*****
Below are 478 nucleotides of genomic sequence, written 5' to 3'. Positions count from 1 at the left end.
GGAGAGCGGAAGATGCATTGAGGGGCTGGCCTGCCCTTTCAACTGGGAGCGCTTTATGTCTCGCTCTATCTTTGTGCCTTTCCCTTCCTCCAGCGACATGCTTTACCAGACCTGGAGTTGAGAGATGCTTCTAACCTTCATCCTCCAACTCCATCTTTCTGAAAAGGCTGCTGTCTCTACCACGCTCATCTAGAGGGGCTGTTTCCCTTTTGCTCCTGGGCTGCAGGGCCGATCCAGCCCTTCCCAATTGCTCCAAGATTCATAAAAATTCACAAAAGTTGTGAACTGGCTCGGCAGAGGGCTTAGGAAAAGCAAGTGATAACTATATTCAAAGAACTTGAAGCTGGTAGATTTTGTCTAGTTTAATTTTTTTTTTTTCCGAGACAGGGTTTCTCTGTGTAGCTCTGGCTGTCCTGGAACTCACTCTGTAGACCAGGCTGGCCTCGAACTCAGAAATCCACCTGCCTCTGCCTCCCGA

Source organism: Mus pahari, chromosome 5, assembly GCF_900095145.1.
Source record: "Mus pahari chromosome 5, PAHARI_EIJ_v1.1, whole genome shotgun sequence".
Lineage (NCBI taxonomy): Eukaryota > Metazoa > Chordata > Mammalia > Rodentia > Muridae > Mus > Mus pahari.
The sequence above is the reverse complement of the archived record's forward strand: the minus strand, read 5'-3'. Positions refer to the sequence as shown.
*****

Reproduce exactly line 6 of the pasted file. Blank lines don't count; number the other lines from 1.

The sequence above is the reverse complement of the archived record's forward strand: the minus strand, read 5'-3'. Positions refer to the sequence as shown.